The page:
When the sun sets Wednesday, Jewish people will start to light candles in the darkness, a small tangible symbol of faith and hope for a culture that stretches back thousands of years. Hanukkah will begin.
Rabbi Nosson Meretsky, director of Chabad of Penn State, said the eight-day holiday has many themes.
“One is the victory of the few over the many and of light over darkness,” he said.
Historically, it is a commemoration of the victory of a small band of Jews called the Maccabees over the much larger Syrian-Greek army of Antiochus.
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“The Maccabees reclaimed and rededicated the temple,” said Aaron Kaufman, executive director of Penn State Hillel. “Then there was the miracle of Hanukkah. They only had enough oil to burn for one day.”
Reconsecrating the Second Temple on Temple Mount in Jerusalem could not be done so quickly. According to Jewish tradition, the oil lasted eight days, restoring the holy site.
“This is a theme we see throughout our history. The lesson is when we encounter darkness, we need to add light,” said Meretsky.
The light of Hanukkah, in the form of the eight candles of the menorah, also serves an important cultural role for Jews in the New World.
“The celebration of Hanukkah in America is unique in the Jewish world,” said Kaufman. In the calendar of holidays, it is not a major player, dwarfed by Passover, Yom Kippur and Rosh Hashana. “It’s a minor holiday but it has taken on a very important cultural significance in America due to its proximity to Christmas. It is a way for Jewish children to feel a sense of home and pride.”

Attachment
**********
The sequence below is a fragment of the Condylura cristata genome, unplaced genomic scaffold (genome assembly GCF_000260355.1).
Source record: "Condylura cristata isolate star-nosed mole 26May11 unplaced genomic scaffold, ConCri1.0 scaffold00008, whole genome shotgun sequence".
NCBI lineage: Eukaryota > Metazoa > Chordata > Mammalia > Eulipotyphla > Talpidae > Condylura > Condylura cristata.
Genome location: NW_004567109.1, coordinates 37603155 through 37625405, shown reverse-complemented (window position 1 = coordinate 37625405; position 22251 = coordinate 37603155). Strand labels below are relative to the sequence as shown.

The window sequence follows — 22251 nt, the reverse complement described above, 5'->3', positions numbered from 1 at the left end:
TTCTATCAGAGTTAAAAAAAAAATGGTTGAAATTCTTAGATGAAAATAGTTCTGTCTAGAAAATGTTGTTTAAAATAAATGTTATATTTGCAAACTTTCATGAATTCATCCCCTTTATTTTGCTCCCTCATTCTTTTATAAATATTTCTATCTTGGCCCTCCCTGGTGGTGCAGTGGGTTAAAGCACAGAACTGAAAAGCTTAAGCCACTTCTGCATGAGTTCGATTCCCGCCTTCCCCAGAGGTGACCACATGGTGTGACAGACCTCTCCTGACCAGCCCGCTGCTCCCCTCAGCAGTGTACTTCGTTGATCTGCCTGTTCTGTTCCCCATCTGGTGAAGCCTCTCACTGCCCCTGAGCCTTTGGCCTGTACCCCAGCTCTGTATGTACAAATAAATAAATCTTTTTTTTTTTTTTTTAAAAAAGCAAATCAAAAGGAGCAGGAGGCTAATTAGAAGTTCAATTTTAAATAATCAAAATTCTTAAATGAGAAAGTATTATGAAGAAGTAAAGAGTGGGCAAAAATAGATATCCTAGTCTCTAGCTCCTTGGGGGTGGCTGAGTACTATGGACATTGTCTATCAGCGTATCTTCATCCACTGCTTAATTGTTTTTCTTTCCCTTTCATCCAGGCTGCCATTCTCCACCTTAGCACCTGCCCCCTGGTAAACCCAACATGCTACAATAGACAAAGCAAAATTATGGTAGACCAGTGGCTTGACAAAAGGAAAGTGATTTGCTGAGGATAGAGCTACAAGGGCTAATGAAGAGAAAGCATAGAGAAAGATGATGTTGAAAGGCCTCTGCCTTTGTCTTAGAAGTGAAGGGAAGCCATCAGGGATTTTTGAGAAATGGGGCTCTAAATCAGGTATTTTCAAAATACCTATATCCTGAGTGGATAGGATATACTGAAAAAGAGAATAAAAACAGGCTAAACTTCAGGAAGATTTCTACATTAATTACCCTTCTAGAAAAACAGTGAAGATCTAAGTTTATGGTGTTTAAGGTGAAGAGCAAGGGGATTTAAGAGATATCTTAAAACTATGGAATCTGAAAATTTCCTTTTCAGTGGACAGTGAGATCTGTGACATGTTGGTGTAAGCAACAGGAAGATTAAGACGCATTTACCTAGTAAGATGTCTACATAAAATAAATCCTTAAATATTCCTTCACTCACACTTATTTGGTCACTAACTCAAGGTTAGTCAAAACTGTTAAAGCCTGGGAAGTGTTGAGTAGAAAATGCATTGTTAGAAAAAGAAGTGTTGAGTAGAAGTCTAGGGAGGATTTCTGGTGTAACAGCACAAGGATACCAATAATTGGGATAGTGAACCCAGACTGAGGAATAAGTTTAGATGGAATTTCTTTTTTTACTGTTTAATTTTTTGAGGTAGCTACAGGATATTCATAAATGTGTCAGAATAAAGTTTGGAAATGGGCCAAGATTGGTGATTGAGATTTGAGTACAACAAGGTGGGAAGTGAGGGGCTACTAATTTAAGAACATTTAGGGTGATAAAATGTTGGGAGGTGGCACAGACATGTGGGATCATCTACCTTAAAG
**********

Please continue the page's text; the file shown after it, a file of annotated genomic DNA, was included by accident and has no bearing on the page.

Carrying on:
The menorah has become more than the branch that holds the candles. It has taken on the symbol of the season. For the State College and Penn State Jewish communities, the public lighting of a large menorah gives a little competition for Christmas trees. On Monday, the sixth night of the celebration, the 9-foot tall menorah will be lit at Old Main at 5 p.m. The event has been moved on campus after Beta Sigma Beta, a predominantly Jewish fraternity, was targeted with anti-Semitic vandalism earlier in November. The president of Beta Sigma Beta will light the first candle, with other fraternity presidents lighting after him, said Meretsky.
“In light of recent events, we are making the menorah lighting even more visible and out in the open,” he said.
Kaufman called the move “a great statement in light of what happened,” and credited Penn State for being strong in support of Jewish students and culture.
But why so late in the celebration? Why not Wednesday as the festivities begin?
“Being the sixth night also allows us to honor more leaders with lighting the menorah. Mayor Elizabeth Goreham will also be in attendance to give welcoming remarks,” said Meretsky.
The ceremony will be followed by live music by the Pittsburgh Simcha Orchestra, hot latkes (a traditional potato pancake fried to commemorate the miraculous oil), chocolate coins called Hanukkah gelt, crafts for kids, free menorah kits (with menorahs and candles), and a raffle for a trip to Israel and $1,000.